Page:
John “Brother John” Lazia (spelled Lazio on the tombstone) was born in New York in 1895. He dropped out of high school in the eighth grade. By 1915, Lazia had moved to Kansas City. Lazia’s first known arrest was in 1916, after robbing a man on the street. In an exchange of gunfire, Lazia was arrested. He was convicted of armed robbery and sentenced to 12 years in prison. Nine months later the Missouri lieutenant governor paroled Lazia on the condition that he join the Army. Lazia obviously had made political connections by the age of 20 because instead of joining the Army, KC political boss, Tom Pendergast gave him a job in his organization.
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In the next few years, Lazia had graduated from street crime to organizing voters for the Pendergast machine and supplying bars with bootleg whiskey. By the late 1920s, Lazia had become the supreme gang boss in Kansas City. In 1928, Lazia was appointed head of the Northside Democratic Club. Lazia owned a soft drink company, several upscale gambling resorts in the city, a profitable loanshark operation, and a bail bond company.
Lazia enjoyed considerable political power within both the Kansas City Police Department and the city administration. He was given an office in police headquarters and had the approval of all hires and fires. In 1929, Lazia was convicted of tax evasion and sentenced to one year in prison. However, thanks in part to the influence of Tom Pendergast, the government released Lazia’s pending appeal. Many civic reformers decried Lazia’s influence and power but were unable to affect any changes.
Lazia’s criminal activities translated into a comfortable and pleasant life. He and his wife lived in a luxury apartment in Kansas City. Lazia vacationed at his resort on Lake Lotawana in suburban Kansas City. Lazia also owned several thoroughbred race horses and was a constant presence at sporting and civic events. He donated regularly to
charities. Despite all of his criminal activities, Lazia was able to maintain a generally positive public profile.
As the 1930s began, Lazia began experiencing more competition from other gangsters. In October 1932, Lazia’s men broke into the Army armory in Kansas City to obtain more guns to fight these competitors. In a historic event that probably led to his downfall, the notorious bank robber, Vernon Miller, requested Lazia’s assistance to free an old confederate, Frank “Jelly” Nash. Miller’s plan was to ambush Nash’s law enforcement escort at Union Station in Kansas City. Lazia reportedly provided Miller with Adam “Eddie” Richetti and Charles “Pretty Boy” Floyd, a notorious bank robber. The Union Station massacre resulted in five deaths, four of them law enforcement officers.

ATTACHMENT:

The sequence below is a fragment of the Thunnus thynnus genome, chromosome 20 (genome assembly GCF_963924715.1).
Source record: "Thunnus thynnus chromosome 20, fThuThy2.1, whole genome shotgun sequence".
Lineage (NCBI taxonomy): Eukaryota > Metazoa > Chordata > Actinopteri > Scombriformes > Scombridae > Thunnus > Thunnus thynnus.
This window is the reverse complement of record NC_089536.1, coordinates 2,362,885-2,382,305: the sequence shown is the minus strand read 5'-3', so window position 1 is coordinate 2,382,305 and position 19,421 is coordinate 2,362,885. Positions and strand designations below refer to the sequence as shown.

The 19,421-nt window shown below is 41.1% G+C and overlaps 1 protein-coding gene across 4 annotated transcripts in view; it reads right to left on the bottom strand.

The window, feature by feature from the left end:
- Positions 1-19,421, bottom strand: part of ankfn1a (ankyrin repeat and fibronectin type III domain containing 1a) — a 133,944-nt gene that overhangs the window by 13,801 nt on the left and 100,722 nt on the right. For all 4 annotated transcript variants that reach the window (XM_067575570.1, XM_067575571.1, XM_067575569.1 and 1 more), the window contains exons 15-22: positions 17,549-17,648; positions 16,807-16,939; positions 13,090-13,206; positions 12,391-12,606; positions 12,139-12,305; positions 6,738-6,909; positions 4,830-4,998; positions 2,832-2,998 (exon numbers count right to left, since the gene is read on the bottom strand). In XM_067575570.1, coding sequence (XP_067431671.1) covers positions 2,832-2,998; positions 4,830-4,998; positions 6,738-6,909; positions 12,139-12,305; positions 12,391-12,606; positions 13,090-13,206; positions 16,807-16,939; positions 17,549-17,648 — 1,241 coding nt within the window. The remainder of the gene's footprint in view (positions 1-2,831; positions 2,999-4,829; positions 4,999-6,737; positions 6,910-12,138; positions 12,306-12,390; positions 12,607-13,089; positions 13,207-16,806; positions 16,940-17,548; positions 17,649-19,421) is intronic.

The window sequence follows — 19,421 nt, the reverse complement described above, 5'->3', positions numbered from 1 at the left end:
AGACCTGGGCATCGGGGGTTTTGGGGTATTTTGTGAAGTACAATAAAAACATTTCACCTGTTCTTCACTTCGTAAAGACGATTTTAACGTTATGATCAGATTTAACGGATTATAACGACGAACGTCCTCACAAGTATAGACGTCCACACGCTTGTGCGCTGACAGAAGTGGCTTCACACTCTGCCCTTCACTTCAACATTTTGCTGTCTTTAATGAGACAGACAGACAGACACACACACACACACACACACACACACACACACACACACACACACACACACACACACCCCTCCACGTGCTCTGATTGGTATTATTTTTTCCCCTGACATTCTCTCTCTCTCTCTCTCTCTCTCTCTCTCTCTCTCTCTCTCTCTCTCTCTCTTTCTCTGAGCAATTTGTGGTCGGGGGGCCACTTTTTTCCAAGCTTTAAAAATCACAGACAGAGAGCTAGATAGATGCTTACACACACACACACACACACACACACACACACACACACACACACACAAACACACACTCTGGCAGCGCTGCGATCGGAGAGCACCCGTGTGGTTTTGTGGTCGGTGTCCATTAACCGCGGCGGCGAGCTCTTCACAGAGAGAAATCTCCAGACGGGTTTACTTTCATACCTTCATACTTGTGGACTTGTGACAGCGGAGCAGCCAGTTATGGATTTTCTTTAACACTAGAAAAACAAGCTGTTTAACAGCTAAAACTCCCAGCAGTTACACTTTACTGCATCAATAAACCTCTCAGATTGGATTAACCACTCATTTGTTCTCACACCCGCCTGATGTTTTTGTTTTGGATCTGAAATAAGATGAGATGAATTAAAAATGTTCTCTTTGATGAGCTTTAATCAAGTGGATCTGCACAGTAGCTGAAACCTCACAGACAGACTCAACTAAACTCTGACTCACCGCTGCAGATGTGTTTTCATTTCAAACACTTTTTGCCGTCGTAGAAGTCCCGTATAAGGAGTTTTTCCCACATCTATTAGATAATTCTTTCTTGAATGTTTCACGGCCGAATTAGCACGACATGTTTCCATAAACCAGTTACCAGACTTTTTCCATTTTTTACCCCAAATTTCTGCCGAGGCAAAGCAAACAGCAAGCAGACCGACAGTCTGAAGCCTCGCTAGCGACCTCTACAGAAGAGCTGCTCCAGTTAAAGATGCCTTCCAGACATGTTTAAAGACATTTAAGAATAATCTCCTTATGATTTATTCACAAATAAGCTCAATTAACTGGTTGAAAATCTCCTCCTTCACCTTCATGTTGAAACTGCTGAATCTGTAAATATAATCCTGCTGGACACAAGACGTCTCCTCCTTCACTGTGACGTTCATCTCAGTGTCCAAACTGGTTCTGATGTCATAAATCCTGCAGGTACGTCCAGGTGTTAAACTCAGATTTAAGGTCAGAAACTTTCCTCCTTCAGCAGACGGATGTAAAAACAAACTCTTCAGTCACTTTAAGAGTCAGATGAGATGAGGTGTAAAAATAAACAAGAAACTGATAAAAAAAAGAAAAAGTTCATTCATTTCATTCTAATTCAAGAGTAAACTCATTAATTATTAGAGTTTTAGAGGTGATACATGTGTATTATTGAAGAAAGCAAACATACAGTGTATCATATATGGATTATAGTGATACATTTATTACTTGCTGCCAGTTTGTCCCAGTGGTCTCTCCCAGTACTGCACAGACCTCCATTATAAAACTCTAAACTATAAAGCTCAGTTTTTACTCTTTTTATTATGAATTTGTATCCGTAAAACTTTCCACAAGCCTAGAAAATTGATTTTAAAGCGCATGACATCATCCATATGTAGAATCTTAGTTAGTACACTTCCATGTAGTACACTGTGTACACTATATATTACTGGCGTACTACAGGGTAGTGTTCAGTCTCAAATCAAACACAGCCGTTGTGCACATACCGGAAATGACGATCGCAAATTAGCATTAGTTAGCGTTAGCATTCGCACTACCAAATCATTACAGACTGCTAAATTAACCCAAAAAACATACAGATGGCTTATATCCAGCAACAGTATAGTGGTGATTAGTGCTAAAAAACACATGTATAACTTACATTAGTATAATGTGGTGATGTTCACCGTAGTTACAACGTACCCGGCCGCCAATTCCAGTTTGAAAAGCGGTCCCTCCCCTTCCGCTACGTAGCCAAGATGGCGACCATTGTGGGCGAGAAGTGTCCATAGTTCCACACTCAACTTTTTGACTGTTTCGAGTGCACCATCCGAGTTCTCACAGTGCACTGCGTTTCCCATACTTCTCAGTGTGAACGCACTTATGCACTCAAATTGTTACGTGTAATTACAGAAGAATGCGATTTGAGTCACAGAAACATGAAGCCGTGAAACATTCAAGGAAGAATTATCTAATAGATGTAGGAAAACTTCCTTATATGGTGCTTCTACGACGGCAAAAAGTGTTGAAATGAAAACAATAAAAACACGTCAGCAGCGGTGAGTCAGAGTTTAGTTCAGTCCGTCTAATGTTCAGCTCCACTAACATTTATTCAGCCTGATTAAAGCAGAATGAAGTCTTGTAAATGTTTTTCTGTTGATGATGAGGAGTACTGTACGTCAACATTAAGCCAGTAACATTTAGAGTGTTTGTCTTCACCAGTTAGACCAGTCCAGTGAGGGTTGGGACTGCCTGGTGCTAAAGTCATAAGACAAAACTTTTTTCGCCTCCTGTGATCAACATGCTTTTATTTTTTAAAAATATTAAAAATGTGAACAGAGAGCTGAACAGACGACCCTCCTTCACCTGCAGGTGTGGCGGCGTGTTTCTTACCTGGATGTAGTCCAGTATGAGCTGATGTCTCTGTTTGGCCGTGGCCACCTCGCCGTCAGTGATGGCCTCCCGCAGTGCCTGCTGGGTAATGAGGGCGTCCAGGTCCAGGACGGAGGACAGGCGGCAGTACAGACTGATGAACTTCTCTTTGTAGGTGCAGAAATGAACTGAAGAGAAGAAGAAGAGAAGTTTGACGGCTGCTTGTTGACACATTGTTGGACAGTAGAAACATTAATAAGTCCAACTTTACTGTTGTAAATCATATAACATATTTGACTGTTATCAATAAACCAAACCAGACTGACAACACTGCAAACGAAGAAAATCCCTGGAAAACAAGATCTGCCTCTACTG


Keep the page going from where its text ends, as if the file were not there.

The tremendous public outrage over the shootout convinced the Pendergast machine that Lazia had become a liability that needed to be eliminated. Without his political protection, Lazia was indicted for bootlegging, illegal gambling, and tax evasion. Lazia eventually pleaded guilty to tax evasion and was sentenced to one year in prison.
On August 12, 1933, Lazia associate Charles Gargotta, Gaetano LaCoco, and other gunmen ambushed a gambler named Ferris Anthon, a gunman allied with a rival faction, on a city street. However, Jackson County Sheriff Tom Bash and his deputy coincidentally arrived during the attack and after a shootout, Gargotta was captured. The guns used in the attack were eventually traced back to the armory, and Gargotta went to prison.
On July 10, 1934, at 3:00 a.m., Lazia arrived at his hotel residence
after a night out on the town with his wife and bodyguard, Charles Carrollo. As Lazia was exiting from the car, two gunmen armed with a submachine gun and a sawed-off shotgun emerged from the bushes. Lazia pushed his wife back into the car and told Carrollo to drive off. The gunmen sprayed Lazia with bullets and left him on the sidewalk.
Lazia later died at St. Joseph’s hospital in Kansas City. Speaking to his doctor before expiring, Lazia said:
- “Doc, what I can’t understand is why anybody would do this to me? Why to me, to Johnny Lazia, who has been the friend of everybody?”
Law enforcement traced some of the bullets in Lazia’s body to bullets found in the Union Station massacre, creating suspicions that it was a Lazia ally who murdered him.
Thanks to Christopher Williams for the Lazia vacation home photos.
Thanks to Wikipedia and Terence O’Malley.
The news articles used were from www.newspapers.com.
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